The wildcat is a small carnivorous species that once inhabited the Czech Republic’s forests, before it was hunted down at the turn of the 18th and 19th centuries. However, images of the wildcat recently captured by camera traps in some parts of the Czech Republic suggest that the rare feline may once again be settling in the country.
The Vraní hory mountain region in north-east Bohemia is the second place in the Czech Republic to which wolves have returned and started reproducing in the wild after a break of 200 years. A wolf with a cub was recently caught on camera. They are believed to have come from the vicinity of the Czech-Polish border region where a pack of wolves first settled and has been breeding since 2015.
Many songbirds in Southeast Asia are now on the list of threatened bird species, having been decimated largely due to incessant capture for trade. Liberec Zoo in the north of the Czech Republic is coordinating an EAZA (European Association of Zoos and Aquaria) conservation campaign involving some 200 European zoos which are striving to save these species from extinction. I spoke to the zoo’s spokeswoman Barbara Tesařová and began by asking her to explain why so many songbirds in Southeast Asia are threatened.
A Czech military plane has transported four Przewalski mares to Mongolia
for reintroduction into the wild, part of Prague Zoo’s long-standing
programme to save the endangered species. The horses arrived in Mongolia on
Przewalski horse is a rare subspecies native to Mongolia, which became extinct in the wild in the 1960s. Prague Zoo has played a major role in saving the horse, breeding it and gradually returning it to its natural environment.
To date, the zoo has sent 31 horses to a nature reserve in the Mongolian steppe, where they have started breeding successfully.
Young Czech scientist Hana Svobodová has devoted her entire career to protecting and saving endangered sea turtles. Since 2010, she has been regularly visiting Indonesia to work as a volunteer in turtle conservation centres and later established her own NGO focusing on their protection. Her NGO recently won an important victory, when they succeeded in hunting down a group of sea turtle egg poachers.
For nearly 20 years, Czechs have been involved in saving the critically endangered Western Derby eland, the world’s largest antelope living in Africa. The last wild population of this critically endangered species can today be found only in the West African country of Senegal and their fate depends solely on Czech-Senegalese cooperation.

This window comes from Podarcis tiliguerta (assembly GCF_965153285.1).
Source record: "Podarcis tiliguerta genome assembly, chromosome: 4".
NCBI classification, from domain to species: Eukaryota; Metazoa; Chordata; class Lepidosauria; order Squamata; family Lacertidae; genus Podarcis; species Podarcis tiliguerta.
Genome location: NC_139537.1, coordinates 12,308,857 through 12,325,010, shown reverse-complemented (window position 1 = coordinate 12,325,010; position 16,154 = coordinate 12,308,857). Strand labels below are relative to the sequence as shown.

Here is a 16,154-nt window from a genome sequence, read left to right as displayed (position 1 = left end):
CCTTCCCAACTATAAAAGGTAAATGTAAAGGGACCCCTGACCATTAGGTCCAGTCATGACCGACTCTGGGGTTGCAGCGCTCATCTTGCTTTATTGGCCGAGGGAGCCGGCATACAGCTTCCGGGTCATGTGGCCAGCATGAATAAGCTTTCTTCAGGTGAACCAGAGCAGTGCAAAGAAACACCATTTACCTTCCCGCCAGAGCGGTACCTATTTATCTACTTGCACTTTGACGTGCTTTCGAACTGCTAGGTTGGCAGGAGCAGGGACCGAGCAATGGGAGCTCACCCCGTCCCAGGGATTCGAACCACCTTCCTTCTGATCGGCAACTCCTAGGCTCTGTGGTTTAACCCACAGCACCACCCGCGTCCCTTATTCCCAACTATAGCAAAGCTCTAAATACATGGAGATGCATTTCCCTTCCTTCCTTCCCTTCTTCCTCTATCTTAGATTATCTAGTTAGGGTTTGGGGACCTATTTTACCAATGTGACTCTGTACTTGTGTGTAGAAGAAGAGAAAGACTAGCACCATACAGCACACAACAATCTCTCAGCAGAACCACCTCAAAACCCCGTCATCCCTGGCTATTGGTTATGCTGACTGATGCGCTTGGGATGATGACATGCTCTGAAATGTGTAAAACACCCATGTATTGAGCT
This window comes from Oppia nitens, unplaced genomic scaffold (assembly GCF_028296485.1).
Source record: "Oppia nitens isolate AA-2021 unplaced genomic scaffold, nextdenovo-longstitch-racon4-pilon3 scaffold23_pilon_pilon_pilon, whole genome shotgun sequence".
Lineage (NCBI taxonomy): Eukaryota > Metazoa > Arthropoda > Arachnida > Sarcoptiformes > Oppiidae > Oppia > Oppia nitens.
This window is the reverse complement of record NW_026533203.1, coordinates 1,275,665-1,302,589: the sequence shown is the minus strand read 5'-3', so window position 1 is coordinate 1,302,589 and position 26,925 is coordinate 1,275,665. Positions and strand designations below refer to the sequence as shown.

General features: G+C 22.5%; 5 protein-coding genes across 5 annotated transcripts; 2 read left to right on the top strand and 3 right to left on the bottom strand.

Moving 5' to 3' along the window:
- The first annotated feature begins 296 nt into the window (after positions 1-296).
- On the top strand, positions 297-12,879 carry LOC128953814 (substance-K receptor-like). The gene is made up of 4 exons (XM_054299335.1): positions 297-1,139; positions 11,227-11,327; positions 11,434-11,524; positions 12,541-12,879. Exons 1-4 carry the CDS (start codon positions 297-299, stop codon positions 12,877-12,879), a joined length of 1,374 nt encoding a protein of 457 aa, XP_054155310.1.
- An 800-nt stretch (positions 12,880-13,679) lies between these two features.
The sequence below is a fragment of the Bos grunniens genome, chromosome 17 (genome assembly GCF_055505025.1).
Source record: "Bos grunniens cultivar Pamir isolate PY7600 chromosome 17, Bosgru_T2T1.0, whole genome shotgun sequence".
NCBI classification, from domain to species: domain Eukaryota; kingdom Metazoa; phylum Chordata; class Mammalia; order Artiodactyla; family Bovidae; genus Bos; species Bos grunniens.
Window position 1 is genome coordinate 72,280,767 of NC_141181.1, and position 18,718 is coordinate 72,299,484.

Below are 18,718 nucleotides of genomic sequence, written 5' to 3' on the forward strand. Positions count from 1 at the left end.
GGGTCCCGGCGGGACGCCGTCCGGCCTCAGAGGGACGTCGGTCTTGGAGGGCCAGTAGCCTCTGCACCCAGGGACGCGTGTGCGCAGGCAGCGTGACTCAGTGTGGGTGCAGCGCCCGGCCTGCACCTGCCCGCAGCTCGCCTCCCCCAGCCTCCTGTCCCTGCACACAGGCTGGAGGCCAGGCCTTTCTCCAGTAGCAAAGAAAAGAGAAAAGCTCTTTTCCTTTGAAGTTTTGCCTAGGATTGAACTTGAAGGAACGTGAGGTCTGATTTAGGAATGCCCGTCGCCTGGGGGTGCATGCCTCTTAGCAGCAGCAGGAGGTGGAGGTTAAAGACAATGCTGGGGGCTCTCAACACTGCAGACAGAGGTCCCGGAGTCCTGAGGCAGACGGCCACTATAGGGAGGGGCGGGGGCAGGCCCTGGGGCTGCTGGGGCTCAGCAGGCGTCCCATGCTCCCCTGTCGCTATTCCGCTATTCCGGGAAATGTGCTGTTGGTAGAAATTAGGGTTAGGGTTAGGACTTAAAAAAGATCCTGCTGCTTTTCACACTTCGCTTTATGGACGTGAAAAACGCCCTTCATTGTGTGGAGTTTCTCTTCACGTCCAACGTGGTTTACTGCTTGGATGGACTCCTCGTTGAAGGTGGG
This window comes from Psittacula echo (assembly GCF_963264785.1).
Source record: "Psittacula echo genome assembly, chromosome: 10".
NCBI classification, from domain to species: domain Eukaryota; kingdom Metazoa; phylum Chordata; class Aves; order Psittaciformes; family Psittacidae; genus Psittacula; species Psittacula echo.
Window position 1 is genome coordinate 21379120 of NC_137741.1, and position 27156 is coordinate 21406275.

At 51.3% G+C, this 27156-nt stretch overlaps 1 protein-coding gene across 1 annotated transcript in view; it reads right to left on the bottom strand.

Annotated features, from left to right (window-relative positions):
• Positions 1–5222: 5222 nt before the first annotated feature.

The last surviving male Northern White Rhino died in the Ol Pejeta Conservatory in Kenya on Monday. He and two other females who represent the last of their breed belong to Dvůr Kralové Zoo which is spearheading international efforts to save the breed from extinction. I spoke over the phone to the zoo’s special projects coordinator Jan Stejskal who flew to Kenya when Sudan’s condition deteriorated and asked him what happened.
When Josef Vágner, head of the Dvůr Kralové Zoo, brought six Northern White Rhinos back from a trip to Sudan in the early 1970s he was criticized by the public for taking them from the wild. Now the zoo that he set up and the herd that was successfully bred there over the years may help to save the species that has been wiped off the face of the Earth by poachers. There are now three Northern White Rhinos left on the planet and all three belong to Dvůr Kralové Zoo and reside in a heavily guarded nature reserve in Kenya. Last week came the news that
The Little Owl (Athene noctua, sýček obecný in Czech) has been chosen as Bird of the Year by the Czech Society for Ornithology. Though common in Europe, Northern Africa, parts of the Middle East and Asia, population numbers of the owl fallen significantly over the last half century in the Czech Republic, disappearing from farmland areas; as a result the Little Owl is on the endangered list.